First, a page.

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Testudodinium gen. nov. (Dinophyceae), a new genus of sand-dwelling dinoflagellates formerly classified in the genus Amphidinium

Authors

  • Takeo Horiguchi,

    Corresponding author
    1. Department of Natural History Sciences, Faculty of Science, Hokkaido University, Sapporo, Japan
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  • Maiko Tamura,

    1. Department of Natural History Sciences, Faculty of Science, Hokkaido University, Sapporo, Japan
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    • Present addresses: Okinawa Institute of Science and Technology, Onna, Okinawa 904-0495, Japan;

  • Kazuhito Katsumata,

    1. Department of Natural History Sciences, Faculty of Science, Hokkaido University, Sapporo, Japan
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    • DuPont-Mitsui Fluorochemicals Co., Ltd., Shimizu, Shizuoka 424-8631, Japan.

  • Aika Yamaguchi

    1. Department of Natural History Sciences, Faculty of Science, Hokkaido University, Sapporo, Japan
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  • Communicating Editor: M. Hoppenrath.

Email: horig@mail.sci.hokudai.ac.jp

SUMMARY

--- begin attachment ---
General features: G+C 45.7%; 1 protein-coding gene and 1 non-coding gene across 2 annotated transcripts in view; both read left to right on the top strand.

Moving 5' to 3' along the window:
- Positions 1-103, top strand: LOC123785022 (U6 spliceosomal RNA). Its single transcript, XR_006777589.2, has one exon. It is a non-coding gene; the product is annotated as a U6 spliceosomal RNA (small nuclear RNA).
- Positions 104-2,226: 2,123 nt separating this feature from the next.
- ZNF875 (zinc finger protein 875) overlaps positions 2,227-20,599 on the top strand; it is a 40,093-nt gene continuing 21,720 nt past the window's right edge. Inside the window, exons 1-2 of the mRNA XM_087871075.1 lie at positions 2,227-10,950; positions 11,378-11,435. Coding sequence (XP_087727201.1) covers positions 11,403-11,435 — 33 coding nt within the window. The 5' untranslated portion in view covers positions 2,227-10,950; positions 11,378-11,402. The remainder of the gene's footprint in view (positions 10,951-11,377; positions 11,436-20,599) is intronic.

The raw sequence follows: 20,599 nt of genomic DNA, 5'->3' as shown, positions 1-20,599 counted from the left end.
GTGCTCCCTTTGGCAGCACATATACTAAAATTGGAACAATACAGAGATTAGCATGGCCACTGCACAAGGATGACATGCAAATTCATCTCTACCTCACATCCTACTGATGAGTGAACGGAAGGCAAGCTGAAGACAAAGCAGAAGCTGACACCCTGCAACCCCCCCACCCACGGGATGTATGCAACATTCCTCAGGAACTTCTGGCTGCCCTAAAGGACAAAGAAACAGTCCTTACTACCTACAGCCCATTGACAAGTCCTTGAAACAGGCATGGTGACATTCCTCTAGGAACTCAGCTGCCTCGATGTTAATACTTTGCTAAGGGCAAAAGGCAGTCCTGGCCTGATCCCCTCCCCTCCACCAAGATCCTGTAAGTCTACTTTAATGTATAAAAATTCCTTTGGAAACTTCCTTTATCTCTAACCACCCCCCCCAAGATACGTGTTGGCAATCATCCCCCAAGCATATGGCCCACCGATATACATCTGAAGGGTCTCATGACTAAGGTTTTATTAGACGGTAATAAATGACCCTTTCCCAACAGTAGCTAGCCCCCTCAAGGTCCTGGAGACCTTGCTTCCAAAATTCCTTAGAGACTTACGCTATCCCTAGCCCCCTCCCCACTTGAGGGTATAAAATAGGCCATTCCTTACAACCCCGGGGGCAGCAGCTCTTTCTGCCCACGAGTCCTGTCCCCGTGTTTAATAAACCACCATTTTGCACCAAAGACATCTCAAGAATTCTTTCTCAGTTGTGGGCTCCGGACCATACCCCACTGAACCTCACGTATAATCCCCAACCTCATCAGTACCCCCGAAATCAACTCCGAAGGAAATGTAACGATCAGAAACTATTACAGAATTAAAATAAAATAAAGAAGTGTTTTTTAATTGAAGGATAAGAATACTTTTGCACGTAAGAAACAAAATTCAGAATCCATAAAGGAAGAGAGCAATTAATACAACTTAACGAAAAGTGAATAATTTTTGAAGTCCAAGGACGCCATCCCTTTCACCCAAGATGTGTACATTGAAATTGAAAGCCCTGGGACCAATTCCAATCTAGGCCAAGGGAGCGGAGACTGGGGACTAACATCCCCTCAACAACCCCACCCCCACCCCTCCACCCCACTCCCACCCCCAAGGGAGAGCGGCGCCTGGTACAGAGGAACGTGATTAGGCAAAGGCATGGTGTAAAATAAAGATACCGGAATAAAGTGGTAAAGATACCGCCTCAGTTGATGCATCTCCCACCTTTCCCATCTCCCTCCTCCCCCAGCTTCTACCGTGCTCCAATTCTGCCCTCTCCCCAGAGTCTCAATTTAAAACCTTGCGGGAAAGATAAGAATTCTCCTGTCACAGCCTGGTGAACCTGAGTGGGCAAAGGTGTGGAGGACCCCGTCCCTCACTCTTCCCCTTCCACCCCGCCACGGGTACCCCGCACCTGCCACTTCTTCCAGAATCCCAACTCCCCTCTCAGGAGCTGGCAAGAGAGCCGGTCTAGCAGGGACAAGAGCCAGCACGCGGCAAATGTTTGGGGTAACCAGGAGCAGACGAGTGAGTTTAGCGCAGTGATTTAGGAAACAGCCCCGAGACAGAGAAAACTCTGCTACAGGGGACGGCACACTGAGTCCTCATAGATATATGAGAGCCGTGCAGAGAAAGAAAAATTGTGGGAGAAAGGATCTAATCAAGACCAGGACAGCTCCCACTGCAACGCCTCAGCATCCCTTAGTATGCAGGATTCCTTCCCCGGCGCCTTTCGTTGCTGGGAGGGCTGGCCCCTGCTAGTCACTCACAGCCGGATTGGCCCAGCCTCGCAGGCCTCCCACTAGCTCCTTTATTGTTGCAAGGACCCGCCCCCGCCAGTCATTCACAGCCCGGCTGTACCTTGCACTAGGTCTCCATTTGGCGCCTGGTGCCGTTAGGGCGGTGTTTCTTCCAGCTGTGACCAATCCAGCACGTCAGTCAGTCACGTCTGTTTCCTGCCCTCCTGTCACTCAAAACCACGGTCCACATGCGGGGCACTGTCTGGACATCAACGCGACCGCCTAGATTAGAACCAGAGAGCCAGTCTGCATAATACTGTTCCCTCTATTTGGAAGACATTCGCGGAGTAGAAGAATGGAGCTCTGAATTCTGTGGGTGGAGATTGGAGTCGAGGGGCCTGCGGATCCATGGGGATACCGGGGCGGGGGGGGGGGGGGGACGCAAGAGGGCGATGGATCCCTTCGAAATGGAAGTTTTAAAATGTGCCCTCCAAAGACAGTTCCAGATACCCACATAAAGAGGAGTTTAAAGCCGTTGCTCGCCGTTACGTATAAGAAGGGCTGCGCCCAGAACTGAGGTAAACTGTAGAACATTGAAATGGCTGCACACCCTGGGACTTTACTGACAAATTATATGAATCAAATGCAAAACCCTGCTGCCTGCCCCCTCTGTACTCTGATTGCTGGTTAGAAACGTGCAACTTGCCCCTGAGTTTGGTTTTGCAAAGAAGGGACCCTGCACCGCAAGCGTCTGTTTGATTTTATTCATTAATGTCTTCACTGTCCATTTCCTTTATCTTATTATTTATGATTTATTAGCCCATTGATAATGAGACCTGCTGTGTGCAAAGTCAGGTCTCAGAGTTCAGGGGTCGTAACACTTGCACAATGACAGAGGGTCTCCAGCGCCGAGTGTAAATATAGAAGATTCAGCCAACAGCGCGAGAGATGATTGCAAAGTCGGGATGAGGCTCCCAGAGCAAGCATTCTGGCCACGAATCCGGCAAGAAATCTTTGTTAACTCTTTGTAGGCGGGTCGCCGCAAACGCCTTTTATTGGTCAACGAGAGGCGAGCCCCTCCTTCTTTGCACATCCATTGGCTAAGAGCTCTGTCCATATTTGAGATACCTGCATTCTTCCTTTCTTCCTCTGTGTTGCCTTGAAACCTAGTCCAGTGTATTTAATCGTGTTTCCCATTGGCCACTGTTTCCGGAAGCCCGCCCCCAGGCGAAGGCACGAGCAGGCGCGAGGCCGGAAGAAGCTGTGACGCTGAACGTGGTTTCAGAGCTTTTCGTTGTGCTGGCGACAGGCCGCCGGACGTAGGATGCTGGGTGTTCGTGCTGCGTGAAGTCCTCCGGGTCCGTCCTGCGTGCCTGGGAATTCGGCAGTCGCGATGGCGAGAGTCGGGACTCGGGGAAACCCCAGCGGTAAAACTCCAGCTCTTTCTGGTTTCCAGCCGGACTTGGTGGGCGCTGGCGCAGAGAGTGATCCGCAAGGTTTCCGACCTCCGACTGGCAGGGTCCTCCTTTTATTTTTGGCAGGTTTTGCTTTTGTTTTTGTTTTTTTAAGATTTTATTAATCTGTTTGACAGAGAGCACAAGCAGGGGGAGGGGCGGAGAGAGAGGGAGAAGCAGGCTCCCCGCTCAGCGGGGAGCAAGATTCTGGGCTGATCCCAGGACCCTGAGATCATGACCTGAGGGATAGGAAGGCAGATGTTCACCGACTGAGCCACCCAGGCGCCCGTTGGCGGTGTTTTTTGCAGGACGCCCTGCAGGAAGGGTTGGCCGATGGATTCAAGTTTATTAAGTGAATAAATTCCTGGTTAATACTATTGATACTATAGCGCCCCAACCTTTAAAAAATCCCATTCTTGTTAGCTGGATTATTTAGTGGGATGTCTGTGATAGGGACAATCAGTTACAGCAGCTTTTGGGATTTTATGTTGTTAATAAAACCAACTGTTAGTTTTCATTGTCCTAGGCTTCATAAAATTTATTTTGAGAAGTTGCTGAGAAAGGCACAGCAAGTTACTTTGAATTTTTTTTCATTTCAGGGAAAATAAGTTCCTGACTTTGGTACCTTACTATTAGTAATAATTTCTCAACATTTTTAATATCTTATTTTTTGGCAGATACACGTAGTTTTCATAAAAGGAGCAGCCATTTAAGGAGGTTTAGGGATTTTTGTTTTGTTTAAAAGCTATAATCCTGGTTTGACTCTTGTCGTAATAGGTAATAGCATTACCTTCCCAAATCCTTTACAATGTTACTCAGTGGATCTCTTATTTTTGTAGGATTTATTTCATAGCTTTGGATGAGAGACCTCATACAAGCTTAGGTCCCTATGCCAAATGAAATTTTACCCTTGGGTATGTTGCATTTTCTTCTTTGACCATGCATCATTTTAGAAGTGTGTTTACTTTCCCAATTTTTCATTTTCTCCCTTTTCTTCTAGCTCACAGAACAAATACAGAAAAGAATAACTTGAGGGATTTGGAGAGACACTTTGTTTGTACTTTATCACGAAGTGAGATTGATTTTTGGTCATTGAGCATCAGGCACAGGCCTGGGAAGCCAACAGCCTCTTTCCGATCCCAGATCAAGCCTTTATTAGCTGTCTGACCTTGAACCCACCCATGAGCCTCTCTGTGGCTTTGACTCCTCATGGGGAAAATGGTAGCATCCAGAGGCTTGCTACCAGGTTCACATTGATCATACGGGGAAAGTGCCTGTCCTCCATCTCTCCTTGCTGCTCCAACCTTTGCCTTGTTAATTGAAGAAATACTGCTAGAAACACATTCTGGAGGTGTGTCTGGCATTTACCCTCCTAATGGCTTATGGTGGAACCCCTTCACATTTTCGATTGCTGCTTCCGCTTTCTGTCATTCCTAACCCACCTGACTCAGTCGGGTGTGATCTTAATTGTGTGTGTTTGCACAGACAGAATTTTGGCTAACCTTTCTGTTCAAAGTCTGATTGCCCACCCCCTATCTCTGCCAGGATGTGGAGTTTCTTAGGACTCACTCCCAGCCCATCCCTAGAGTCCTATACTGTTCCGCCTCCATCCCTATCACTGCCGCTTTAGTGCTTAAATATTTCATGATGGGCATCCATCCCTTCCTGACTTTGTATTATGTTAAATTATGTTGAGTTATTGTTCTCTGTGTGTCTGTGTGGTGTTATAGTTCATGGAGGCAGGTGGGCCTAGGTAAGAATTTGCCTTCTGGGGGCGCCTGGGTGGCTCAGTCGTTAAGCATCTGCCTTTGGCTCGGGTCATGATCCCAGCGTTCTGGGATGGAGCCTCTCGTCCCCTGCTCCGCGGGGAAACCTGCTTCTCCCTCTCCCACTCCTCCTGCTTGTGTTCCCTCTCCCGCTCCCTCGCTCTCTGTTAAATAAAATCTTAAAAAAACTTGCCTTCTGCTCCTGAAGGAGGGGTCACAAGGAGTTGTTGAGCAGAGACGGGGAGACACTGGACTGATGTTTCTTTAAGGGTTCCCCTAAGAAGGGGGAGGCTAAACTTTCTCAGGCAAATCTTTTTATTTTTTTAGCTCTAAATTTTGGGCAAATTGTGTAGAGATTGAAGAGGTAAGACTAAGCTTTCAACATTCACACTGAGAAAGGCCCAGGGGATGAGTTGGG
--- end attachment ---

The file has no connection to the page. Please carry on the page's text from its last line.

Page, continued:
A new genus of sand-dwelling photosynthetic dinoflagellate, Testudodinium Horiguchi, Tamura, Katsumata et A. Yamaguchi is proposed based on Testudodinium testudo (Herdman) Horiguchi, Tamura, Katsumata, et A. Yamaguchi comb. nov. (Basionym: Amphidinium testudo Herdman) and a new species in this new genus, Testudodinium maedaense Katsumata et Horiguchi sp. nov. is described. Amphidinium corrugatum is also transferred to this genus, making a new combination T. corrugatum (Larsen et Patterson) Horiguchi, Tamura et A. Yamaguchi. These three species are similar to the members of the genus Amphidinium in having an extremely small episome and a dorsoventrally flattened cell body. They are, however, distinguished from the genus Amphidinium seusu stricto by the possession of a distinct longitudinal furrow in the middle of ventral side of the episome. Phylogenetic trees based on small subunit (SSU) rDNA revealed that all three of these Testudodinium species formed a robust clade and, although statistical support is not high, the tree suggests Testudodinium clade is not closely related to Amphidinium seusu stricto clade. The morphological differences together with molecular data support the establishment of a new genus for A. testudo and its related species.

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